Thursday, March 26, 2015

Individual Investors Should Not Be Confused About Volatility and Market Noise

Famously, John Pierpont (J.P.) Morgan, financier, banker, philanthropist and art collector who dominated corporate finance and industrial consolidation, when asked what the market would do, wistfully answered, "It will fluctuate," and that is the kind of sage advice by which individual investors should be guided.

Markets, whether they be stocks, bonds, commodities or baseball cards are continually in a condition of fluctuation, buffeted about by popular opinion, spin doctors, general sentiment, analyst opinions and the prevailing economic conditions of the time, and this time, like any other, is subject to the same market forces.

Volatility in markets generally is of benefit only to a small, elite group of active traders who are rabid in their pursuit of true value propositions and correct assumptions of price discovery. While the current regime of Fed-induced interest rate and bubble-manic equity markets might be confusing to some, they need not be to the astute, patient and prudent individual investor.

Today's events were dominated by turmoil in the Arabian peninsula - specifically, the fall of order in Yemen and subsequent armed invasion by the Saudis and Egyptians - which first sent stocks down, then up, then down again, etc., and the price of oil up, and only up. However, these knee-jerk reactions are meaningless in the larger scheme of things. A two-dollar rise in the price of WTI crude oil isn't going to affect the purchasing habits of millions of motorists, just as a one or two percent move in major averages like the Dow Jones Industrials or S&P 500 will influence investment decisions.

Military action today will likely be replaced by peace tomorrow, or, at some later date, and prices and markets will return to some semblance of normalcy. Enthusiastic journalists and commentators on CNBC and/or Bloomberg TV might have panic in their voice and fear in their eyes, but they are largely for entertainment purposes only and should never be considered when actual money and investment decisions are at hand.

In a world far away and long ago, that being prior to televised financial nonsense and noise, stocks were relatively calm and decent places in which to park excess cash. Today's monumental stupidity caused by too many people paying attention to talking heads on television and exacerbated by headline-scanning algorithms employed by HFT firms makes for markets that are irrational in the short term and less-than-reliable on a short-term basis, but, when viewed from a six-month or longer perspective, all the bumps and grinds of fast money (and yes, that is a swipe at CNBC's show by the same name) get smoothed out and wrung dry of volatility.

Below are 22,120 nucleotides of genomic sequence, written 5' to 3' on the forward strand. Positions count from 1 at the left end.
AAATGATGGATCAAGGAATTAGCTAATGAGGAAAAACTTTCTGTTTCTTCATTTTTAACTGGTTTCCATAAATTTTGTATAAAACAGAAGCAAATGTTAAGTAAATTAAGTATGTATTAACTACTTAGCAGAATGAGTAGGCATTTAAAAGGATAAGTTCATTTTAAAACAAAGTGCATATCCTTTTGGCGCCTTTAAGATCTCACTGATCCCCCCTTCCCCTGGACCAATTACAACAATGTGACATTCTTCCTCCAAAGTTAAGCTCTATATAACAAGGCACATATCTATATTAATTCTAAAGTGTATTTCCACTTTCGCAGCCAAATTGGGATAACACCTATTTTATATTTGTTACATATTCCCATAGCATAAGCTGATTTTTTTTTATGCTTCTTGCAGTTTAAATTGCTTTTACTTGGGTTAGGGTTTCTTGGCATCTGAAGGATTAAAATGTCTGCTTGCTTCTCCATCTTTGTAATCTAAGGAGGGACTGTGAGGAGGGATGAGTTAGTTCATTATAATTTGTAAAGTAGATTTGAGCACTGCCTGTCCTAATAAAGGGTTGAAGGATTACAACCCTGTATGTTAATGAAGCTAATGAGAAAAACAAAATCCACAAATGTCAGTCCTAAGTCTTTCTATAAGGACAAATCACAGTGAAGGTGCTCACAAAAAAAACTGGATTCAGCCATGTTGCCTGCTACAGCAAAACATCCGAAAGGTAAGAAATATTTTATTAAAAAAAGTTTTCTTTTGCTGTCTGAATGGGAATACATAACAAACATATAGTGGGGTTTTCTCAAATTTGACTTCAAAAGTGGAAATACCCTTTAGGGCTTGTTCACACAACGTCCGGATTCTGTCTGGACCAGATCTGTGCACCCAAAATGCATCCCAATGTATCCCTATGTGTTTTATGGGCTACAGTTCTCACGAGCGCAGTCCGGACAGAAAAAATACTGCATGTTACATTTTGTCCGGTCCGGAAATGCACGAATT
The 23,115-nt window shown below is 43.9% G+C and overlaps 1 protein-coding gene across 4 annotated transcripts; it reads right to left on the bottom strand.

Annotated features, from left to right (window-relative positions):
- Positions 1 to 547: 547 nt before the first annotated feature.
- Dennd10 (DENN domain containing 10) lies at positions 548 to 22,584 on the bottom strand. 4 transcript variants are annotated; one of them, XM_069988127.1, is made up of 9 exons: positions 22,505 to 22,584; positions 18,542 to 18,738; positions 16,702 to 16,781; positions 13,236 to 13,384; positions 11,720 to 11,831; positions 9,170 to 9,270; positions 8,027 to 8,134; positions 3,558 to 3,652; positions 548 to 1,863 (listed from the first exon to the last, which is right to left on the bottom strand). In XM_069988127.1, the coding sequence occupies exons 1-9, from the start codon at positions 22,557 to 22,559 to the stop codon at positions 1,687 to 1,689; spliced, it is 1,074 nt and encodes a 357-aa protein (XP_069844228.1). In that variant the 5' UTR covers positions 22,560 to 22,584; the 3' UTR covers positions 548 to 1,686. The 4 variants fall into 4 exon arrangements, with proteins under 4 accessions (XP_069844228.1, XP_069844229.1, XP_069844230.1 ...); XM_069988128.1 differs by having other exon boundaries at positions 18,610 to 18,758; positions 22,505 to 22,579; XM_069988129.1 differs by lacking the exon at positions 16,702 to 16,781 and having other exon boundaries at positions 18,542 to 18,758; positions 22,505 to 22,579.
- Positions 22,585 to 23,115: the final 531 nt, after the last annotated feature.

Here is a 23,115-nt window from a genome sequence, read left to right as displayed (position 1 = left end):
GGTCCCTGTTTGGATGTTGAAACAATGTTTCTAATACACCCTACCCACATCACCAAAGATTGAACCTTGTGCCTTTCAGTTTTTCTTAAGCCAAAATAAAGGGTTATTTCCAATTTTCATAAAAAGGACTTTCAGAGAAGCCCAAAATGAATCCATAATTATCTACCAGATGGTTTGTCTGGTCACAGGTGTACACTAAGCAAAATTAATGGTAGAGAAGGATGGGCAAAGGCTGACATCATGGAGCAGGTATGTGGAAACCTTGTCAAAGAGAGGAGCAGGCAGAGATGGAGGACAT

Unless and until there is a major market-moving event like the liquidity and solvency melt-down in 2008 and 2009, or the housing boom and bust that preceded it and extended beyond it, markets will behave in somewhat of a normal fashion. Looking at stocks over the past six years, starting with the bottom in March 2009, they've done nothing but perform brilliantly, and anyone who had simply bought and held the major indices correctly would have handsome profits today.

Oil and other commodities have behaved rather radically over the same time period, but what can be said about some may be applied to all. They are more volatile and subject to price swings. And, when one considers currency - because, honestly, parking all your cash in a single currency could be a bad idea - diversity is the key, though anyone considering a safe play might want to take a serious look at gold, and an even deeper peerage into the value of silver.

Both of the popular precious metals are really nothing more than alternative currencies, and, though they may not be quite as liquid as a stock of $100 bills, they also bear no counter-party risk and have been relatively stable over the near term, residing mostly near bottoms. That both gold and silver are bouncing around low levels is worthy of further consideration, because, beyond being currency, they can also be collateral and they may even offer some gain in terms of rising price. At the worst, either metal may suffer a small decline from current levels of maybe 10-15%, but in no way will they ever be worthless.

They are useful hedges and alternative currencies and not nearly enough investors and individuals have taken advantage of their purposefulness, though the fact that they are tightly held may be a part of their charm.

Overall, days like today and weeks and months in which one has to be subject to the whims and fantasies of speculators, newscasters, pundits, analysts and fools, aren't worth wasting one's time upon. It's far easier to make a few strident choices and be done with it. Life is indeed too short to worry about money, or even about the value of it. The world today seems preoccupied with it, though it should be remembered that it is only a means to an end, and not the end itself.

Dow 17,678.23, -40.31 (-0.23%)
S&P 500 2,056.15, -4.90 (-0.24%)
NASDAQ 4,863.36, -13.16 (-0.27%)

P.S.: If you did absolutely nothing today, i.e., made no trades, you out-performed 70% of the day-or-day-to-day-traders. Give yourself a pat on the back.

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